Sep 28, 2017

2017 Q2: Economy Grew At A 3.1 Percent Rate (Final Estimate)

Post by Freedom Partners

Today, the U.S. Department of Commerce released its third and final estimate of gross domestic product (GDP) for the second quarter of 2017, announcing that the U.S. economy expanded at an annualized rate of 3.1 percent, revised up from the 3 percent preliminary estimate reported last month, and up from the 1.2 percent growth rate during the first quarter of 2017.

Driven by higher consumer spending, today’s release marks the fastest the economy has expanded since the first quarter of 2015 when the economy grew at a 3.2 percent rate.

Despite the strong growth, work still needs to be done to get the economy moving again. Washington has a once-in-a-generation opportunity to enact comprehensive tax reform, which establishes a simpler, fairer, and more honest tax system that boosts economic growth, creates more jobs, increases wages for the American people, and makes U.S. companies more competitive worldwide.

When Congress provided bold tax relief during the tax cuts of 1964,1981, and 2003, the economy grew faster, millions of jobs were created, and individuals and families were able to keep more of their hard-earned income. Additionally, the government was able to take in more revenue, not less.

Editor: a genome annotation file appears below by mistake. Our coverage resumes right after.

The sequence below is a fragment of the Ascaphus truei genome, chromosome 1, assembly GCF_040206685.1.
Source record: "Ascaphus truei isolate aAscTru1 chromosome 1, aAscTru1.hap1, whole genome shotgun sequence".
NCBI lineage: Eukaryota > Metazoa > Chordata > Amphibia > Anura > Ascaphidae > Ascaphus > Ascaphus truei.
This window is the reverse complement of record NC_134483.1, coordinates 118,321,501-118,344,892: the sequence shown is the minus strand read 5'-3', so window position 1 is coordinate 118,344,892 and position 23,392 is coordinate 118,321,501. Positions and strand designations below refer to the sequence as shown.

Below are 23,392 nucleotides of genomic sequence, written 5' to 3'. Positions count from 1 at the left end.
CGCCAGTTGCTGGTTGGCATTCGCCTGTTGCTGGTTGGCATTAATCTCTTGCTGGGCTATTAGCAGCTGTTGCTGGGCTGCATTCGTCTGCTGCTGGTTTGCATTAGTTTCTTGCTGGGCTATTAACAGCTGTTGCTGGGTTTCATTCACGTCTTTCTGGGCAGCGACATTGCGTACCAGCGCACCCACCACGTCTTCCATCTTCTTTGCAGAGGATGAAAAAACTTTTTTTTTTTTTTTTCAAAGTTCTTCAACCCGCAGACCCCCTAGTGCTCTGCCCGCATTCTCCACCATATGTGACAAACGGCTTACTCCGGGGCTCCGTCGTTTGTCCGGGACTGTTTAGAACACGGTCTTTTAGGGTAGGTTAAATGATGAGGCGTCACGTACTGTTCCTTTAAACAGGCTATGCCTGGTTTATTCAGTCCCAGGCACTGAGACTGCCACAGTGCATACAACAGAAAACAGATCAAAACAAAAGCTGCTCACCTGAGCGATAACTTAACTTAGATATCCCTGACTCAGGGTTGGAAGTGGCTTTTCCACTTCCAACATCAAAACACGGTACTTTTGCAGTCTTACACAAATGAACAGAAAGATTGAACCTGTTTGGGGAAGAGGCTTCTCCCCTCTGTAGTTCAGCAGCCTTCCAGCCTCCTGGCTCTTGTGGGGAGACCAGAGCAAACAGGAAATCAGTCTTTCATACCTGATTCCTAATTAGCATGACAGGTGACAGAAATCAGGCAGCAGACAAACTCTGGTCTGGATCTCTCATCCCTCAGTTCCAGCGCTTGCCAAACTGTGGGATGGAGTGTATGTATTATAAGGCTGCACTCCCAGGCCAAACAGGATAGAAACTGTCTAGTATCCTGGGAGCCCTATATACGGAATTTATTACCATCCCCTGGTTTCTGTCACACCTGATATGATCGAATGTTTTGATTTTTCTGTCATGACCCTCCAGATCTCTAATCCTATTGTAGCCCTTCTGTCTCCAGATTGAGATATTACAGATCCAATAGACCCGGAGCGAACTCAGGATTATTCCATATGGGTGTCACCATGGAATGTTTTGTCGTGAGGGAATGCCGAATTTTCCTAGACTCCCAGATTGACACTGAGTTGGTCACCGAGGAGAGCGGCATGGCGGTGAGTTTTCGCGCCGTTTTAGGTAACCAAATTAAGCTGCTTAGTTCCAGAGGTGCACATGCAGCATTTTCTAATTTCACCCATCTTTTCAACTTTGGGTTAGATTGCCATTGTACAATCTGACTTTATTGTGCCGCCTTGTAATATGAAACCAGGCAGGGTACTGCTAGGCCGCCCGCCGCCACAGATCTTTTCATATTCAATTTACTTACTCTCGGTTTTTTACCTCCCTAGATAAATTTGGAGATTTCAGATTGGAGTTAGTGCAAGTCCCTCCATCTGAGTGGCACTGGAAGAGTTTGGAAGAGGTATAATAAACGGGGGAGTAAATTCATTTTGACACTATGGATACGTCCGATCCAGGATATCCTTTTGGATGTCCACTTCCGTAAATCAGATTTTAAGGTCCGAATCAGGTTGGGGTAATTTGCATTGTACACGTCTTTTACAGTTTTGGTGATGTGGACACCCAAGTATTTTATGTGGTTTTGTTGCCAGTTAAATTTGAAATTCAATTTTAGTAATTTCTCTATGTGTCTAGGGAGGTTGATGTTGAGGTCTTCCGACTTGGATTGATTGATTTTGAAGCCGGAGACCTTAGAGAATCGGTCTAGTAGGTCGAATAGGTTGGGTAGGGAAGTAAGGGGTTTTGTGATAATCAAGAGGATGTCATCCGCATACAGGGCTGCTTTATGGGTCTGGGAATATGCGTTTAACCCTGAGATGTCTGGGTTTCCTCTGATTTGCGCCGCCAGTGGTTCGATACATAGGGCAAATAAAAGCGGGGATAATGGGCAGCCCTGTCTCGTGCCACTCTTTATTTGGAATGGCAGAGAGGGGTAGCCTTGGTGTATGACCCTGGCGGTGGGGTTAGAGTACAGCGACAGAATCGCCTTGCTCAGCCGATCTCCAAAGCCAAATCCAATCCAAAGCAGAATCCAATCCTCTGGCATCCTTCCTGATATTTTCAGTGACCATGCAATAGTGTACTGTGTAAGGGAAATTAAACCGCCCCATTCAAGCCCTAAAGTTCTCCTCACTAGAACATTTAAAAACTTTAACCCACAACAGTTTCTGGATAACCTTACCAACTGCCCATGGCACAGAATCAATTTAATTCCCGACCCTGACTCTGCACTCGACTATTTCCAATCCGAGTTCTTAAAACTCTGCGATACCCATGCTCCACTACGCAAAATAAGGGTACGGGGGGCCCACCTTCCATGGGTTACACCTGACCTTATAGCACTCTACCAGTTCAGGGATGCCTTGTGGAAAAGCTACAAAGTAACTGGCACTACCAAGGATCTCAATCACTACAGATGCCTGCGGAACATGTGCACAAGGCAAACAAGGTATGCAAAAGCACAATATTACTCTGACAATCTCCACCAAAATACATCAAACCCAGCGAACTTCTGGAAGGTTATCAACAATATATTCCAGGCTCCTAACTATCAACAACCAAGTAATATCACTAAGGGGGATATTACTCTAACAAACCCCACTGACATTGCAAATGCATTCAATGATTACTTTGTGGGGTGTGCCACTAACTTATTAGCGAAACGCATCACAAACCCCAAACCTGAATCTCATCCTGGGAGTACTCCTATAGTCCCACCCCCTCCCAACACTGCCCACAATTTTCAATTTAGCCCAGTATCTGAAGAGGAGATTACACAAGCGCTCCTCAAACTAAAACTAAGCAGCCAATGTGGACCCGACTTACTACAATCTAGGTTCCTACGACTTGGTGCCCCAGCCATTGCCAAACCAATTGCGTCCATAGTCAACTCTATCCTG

Below is a deeper look at the numbers from today’s report and what they say about the state of the U.S. economy and labor market.

Here are the facts:

2017 Quarterly Growth: The economy grew at an average quarterly rate of 3.1 percent during the second quarter of 2017, the strongest rate observed over the last 2 years. So far in 2017, the economy has grown at an average quarterly rate of 2.2 percent, 0.8 percentage points faster than the same period during 2016.

Post-Recession Growth Rate: From 2010 to 2016, the economy averaged a mere 2.1 percent quarterly growth rate. This is significantly lower than the 4.4 percent average quarterly growth rate observed during the 5 years following the last three major tax reform enactments.

Pre-Recession Growth Rate: From 1946 to 2007, the U.S. economy expanded at an average quarterly rate of 3.5 percent, significantly higher than the growth rate observed during the current post-recession expansion and 0.4 percentage points higher than the growth rate observed during the second quarter of 2017.

Higher Business Investment And Falling Residential Spending: Business investment grew by 6.7 percent during the second quarter of 2017. This was driven largely by an increase in spending on equipment and structures, growing at 8.8 percent and 7 percent respectively. Residential investment hindered economic growth falling at 7.3 percent rate. Spending on residential properties fell for the first time since the third quarter of 2016, and marked the slowest rate since 2010.

Consumer Spending Growth: Consumer spending, which accounts for roughly 70 percent of U.S. economic activity, grew at an annual rate of 3.3 percent during the during the second quarter of 2017, the fastest reading since the second quarter of 2016. Overall, consumer spending increased 1.4 percentage points faster than the first quarter of this year, and 0.4 percentage points faster than the rate observed during the fourth quarter of 2016.